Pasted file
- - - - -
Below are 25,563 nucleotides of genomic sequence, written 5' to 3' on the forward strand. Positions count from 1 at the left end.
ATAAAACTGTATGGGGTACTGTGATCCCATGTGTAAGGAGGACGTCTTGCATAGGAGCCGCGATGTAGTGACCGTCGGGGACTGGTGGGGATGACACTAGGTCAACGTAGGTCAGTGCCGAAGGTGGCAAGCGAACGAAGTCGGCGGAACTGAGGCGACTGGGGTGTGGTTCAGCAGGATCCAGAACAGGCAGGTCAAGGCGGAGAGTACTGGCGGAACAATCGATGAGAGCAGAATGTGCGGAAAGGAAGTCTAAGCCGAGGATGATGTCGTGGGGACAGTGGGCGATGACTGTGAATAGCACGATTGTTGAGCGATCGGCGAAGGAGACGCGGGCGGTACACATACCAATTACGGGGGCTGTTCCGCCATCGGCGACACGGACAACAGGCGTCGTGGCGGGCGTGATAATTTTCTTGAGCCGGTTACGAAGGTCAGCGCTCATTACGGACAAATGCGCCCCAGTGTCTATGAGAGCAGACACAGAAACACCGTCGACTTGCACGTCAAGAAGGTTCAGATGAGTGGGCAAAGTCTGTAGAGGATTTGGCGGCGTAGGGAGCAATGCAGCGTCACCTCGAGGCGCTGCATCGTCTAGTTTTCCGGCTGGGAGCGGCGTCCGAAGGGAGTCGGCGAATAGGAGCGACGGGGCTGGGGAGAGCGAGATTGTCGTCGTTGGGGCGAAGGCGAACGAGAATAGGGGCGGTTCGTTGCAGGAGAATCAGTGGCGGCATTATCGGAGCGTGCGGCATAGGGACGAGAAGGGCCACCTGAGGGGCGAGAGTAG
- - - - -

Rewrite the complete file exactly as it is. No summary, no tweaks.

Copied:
Below are 25,563 nucleotides of genomic sequence, written 5' to 3' on the forward strand. Positions count from 1 at the left end.
ATAAAACTGTATGGGGTACTGTGATCCCATGTGTAAGGAGGACGTCTTGCATAGGAGCCGCGATGTAGTGACCGTCGGGGACTGGTGGGGATGACACTAGGTCAACGTAGGTCAGTGCCGAAGGTGGCAAGCGAACGAAGTCGGCGGAACTGAGGCGACTGGGGTGTGGTTCAGCAGGATCCAGAACAGGCAGGTCAAGGCGGAGAGTACTGGCGGAACAATCGATGAGAGCAGAATGTGCGGAAAGGAAGTCTAAGCCGAGGATGATGTCGTGGGGACAGTGGGCGATGACTGTGAATAGCACGATTGTTGAGCGATCGGCGAAGGAGACGCGGGCGGTACACATACCAATTACGGGGGCTGTTCCGCCATCGGCGACACGGACAACAGGCGTCGTGGCGGGCGTGATAATTTTCTTGAGCCGGTTACGAAGGTCAGCGCTCATTACGGACAAATGCGCCCCAGTGTCTATGAGAGCAGACACAGAAACACCGTCGACTTGCACGTCAAGAAGGTTCAGATGAGTGGGCAAAGTCTGTAGAGGATTTGGCGGCGTAGGGAGCAATGCAGCGTCACCTCGAGGCGCTGCATCGTCTAGTTTTCCGGCTGGGAGCGGCGTCCGAAGGGAGTCGGCGAATAGGAGCGACGGGGCTGGGGAGAGCGAGATTGTCGTCGTTGGGGCGAAGGCGAACGAGAATAGGGGCGGTTCGTTGCAGGAGAATCAGTGGCGGCATTATCGGAGCGTGCGGCATAGGGACGAGAAGGGCCACCTGAGGGGCGAGAGTAG